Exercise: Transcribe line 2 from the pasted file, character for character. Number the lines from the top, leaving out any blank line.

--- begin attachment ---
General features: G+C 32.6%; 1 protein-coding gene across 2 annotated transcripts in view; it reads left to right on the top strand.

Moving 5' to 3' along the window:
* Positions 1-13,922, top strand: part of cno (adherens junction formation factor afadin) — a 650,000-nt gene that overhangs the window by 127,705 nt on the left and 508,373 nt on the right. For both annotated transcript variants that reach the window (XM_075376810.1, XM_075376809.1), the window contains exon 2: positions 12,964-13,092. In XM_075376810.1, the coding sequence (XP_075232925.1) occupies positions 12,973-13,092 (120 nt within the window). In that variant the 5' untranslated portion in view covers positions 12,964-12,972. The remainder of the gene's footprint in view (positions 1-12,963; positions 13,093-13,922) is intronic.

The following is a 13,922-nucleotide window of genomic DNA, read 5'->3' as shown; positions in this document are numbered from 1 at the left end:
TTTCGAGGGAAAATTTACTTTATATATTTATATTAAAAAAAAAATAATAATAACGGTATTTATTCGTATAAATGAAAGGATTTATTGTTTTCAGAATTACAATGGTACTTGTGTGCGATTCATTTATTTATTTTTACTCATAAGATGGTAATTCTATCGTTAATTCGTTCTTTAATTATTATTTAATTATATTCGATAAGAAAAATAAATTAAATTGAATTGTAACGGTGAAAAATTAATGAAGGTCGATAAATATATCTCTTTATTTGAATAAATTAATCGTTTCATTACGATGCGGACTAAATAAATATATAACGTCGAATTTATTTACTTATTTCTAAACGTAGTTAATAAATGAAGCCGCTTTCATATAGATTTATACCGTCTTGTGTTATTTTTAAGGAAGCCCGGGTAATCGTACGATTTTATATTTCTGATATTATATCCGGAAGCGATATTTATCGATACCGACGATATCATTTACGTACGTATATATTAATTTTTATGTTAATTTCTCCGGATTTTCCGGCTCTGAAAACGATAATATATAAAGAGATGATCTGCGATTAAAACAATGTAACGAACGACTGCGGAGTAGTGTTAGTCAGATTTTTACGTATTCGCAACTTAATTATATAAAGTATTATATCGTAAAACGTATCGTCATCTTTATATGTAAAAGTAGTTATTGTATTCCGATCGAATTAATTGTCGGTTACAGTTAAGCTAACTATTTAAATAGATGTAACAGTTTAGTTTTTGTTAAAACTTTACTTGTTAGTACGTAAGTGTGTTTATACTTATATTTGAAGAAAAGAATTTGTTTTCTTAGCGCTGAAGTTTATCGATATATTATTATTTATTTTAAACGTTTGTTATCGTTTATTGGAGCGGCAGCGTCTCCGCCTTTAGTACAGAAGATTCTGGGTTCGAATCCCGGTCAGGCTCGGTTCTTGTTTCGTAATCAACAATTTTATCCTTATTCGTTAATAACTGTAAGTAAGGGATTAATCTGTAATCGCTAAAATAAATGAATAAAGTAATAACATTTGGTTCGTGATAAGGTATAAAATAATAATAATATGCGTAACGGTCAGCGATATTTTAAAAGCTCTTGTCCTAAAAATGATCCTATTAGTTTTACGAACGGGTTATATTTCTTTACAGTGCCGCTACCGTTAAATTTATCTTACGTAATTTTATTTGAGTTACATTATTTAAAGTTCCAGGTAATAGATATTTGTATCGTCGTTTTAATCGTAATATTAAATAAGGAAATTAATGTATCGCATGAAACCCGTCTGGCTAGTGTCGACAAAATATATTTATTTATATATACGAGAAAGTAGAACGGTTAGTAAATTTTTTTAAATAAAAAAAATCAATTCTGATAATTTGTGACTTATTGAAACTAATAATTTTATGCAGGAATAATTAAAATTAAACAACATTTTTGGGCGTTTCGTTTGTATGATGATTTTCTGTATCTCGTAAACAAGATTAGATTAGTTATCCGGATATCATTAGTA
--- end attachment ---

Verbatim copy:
Moving 5' to 3' along the window: